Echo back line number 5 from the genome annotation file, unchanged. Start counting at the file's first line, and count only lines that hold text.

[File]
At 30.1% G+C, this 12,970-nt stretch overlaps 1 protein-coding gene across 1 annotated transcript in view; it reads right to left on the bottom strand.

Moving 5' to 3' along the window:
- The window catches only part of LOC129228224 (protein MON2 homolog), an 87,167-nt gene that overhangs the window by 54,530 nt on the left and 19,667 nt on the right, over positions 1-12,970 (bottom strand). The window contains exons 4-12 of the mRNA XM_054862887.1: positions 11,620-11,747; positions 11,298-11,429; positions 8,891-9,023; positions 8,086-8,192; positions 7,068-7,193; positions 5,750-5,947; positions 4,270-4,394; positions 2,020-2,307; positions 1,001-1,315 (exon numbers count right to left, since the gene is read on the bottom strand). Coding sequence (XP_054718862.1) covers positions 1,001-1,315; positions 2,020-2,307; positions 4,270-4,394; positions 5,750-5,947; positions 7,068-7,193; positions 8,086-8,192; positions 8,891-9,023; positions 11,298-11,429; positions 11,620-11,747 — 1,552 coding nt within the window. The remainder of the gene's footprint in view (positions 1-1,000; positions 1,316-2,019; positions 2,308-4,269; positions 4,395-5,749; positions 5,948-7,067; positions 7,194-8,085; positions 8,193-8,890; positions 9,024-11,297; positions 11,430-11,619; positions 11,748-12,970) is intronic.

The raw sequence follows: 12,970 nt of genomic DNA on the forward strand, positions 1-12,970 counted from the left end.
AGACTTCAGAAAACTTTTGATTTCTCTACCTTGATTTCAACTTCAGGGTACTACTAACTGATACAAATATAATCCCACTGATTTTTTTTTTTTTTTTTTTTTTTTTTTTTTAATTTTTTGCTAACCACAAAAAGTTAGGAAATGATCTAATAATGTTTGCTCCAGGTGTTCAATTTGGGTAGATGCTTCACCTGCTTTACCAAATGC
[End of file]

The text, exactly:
AGACTTCAGAAAACTTTTGATTTCTCTACCTTGATTTCAACTTCAGGGTACTACTAACTGATACAAATATAATCCCACTGATTTTTTTTTTTTTTTTTTTTTTTTTTTTTTAATTTTTTGCTAACCACAAAAAGTTAGGAAATGATCTAATAATGTTTGCTCCAGGTGTTCAATTTGGGTAGATGCTTCACCTGCTTTACCAAATGC